Learning through looking and listening
Author(s)Recasens Continente, Adriá.
Massachusetts Institute of Technology. Department of Electrical Engineering and Computer Science.
MetadataShow full item record
In order to read emotions, understand actions or anticipate intentions, humans need efficient ways of gathering information about each other. In particular, gaze and speech are rich sources of information about other peoples' thoughts. This thesis investigates these modes. In the first part of the thesis, we describe our work on predicting human gaze. We introduce a series of methods to follow gaze for different modalities. First, we present GazeFollow, a dataset and model to predict the location people's gaze in an image. We then extend this method to work on video, where the system predicts when and where in the video the attended object appears. Finally, we introduce Gaze360, a large-scale gaze-tracking dataset and method for robust 3D gaze direction estimation in unconstrained scenes.In order to improve processing efficiency, we also propose a saliency-based sampling layer designed to improve performance in arbitrary tasks by efficiently zooming into the relevant parts of the input image. In the second part of the thesis, we present our work on learning spoken words from raw audio descriptions of images. We describe a multi-modal system capable of learning correspondences between segments of audio - nouns - and specific visual concepts. To investigate how to extend this system beyond learning nouns, we present a novel training procedure to learn abstract visual attributes (i.e., size, material or color) by using a generative model to generate the training images. Building upon recent findings that GAN representations can be manipulated to edit semantic concepts in the generated output, our method uses GAN-generated images to train the model using a triplet loss.Finally, we present three extensions and applications derived from our work: a dataset to jointly model speech and gaze; a system for gaze-tracking for behavioral research in children; and gaze-following in the classroom. Together, the methods presented in this thesis demonstrate the potential for human understanding through gaze and speech in images and videos.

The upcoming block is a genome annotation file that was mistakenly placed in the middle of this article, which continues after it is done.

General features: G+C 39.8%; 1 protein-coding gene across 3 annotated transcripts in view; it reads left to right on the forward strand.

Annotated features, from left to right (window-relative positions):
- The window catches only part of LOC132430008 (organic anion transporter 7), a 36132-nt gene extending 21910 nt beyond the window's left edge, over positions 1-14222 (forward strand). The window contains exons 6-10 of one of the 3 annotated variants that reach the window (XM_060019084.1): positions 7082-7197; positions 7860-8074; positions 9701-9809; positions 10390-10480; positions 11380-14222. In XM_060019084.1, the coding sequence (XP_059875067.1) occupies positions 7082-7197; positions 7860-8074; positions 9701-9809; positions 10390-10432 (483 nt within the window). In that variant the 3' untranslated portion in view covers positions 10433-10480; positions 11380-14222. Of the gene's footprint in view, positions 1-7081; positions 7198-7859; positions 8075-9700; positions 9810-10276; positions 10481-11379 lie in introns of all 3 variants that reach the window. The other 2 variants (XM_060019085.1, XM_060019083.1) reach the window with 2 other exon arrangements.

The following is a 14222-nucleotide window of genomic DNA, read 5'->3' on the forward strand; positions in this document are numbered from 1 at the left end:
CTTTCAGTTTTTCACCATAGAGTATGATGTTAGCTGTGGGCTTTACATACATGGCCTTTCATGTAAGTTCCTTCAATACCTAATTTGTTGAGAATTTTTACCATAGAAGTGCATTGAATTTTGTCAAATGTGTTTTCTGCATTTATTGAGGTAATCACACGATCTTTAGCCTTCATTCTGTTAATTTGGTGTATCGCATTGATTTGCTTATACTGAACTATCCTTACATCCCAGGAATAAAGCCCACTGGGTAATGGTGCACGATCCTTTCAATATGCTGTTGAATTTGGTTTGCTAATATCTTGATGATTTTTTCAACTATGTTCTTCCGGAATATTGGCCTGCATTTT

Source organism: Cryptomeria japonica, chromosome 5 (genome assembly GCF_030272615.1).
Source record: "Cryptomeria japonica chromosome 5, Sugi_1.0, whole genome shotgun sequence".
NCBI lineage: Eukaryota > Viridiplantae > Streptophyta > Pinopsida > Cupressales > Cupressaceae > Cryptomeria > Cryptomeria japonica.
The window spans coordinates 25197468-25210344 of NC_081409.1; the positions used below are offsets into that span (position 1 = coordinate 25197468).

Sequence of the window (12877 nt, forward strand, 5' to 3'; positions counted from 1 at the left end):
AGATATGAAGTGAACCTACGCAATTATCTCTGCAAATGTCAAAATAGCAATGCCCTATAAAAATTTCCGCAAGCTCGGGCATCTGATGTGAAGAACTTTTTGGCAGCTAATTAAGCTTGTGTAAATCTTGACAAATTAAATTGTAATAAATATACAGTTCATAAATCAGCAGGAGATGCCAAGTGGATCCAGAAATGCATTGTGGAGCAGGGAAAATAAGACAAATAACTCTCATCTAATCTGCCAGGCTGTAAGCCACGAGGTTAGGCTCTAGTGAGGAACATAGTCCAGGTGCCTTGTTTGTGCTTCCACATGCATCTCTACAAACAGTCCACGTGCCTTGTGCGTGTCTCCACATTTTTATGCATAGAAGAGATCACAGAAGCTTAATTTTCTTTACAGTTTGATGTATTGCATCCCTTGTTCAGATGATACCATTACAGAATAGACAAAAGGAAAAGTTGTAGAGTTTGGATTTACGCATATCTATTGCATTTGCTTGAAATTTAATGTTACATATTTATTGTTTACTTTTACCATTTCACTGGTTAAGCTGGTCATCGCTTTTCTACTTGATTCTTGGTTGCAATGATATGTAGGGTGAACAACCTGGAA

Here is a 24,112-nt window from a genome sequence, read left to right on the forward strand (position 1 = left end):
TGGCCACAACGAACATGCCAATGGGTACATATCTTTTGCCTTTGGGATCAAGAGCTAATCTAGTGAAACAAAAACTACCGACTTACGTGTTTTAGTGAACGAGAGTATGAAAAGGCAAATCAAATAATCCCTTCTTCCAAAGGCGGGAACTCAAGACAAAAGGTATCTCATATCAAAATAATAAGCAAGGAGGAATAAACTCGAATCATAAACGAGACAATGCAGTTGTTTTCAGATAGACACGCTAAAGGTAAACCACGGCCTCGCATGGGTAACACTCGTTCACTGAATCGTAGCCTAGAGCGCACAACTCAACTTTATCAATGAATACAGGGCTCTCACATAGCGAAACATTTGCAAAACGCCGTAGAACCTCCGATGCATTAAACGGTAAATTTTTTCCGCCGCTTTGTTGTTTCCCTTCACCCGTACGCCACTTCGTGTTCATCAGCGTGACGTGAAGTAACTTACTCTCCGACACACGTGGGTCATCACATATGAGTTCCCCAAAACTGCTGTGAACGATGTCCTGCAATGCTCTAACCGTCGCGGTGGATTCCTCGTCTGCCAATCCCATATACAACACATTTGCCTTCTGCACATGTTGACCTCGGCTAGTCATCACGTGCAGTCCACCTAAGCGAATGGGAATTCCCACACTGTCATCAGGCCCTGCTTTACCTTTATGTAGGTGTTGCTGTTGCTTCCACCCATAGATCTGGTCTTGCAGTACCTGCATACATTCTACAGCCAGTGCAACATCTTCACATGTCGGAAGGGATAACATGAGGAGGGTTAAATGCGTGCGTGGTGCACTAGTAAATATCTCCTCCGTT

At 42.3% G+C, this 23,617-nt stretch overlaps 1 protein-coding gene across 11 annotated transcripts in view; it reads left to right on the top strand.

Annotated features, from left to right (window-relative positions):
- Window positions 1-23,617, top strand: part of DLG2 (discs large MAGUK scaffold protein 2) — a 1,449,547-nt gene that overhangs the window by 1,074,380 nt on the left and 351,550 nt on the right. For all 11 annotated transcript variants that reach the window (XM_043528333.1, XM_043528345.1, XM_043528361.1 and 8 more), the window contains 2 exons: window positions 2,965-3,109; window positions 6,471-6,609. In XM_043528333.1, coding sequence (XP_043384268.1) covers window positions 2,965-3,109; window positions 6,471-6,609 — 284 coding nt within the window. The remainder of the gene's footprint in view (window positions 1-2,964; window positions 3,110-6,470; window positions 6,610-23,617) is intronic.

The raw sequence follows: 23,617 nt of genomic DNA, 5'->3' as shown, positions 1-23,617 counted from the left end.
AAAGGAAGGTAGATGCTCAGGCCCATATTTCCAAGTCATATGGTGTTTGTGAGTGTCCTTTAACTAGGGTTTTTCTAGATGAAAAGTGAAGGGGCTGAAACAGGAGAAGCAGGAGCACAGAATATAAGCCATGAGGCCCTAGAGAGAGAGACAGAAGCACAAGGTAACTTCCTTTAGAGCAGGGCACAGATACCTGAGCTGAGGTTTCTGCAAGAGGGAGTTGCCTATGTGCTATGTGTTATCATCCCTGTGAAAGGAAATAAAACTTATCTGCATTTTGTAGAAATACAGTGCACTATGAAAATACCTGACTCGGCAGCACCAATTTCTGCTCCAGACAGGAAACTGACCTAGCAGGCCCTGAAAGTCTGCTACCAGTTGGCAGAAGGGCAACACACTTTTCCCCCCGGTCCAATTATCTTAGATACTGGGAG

This electronic version was submitted by the student author. The certified thesis is available in the Institute Archives and Special Collections.Thesis: Ph. D., Massachusetts Institute of Technology, Department of Electrical Engineering and Computer Science, 2020Cataloged from student-submitted PDF of thesis.Includes bibliographical references (pages 147-163).
DepartmentMassachusetts Institute of Technology. Department of Electrical Engineering and Computer Science
Massachusetts Institute of Technology
Electrical Engineering and Computer Science.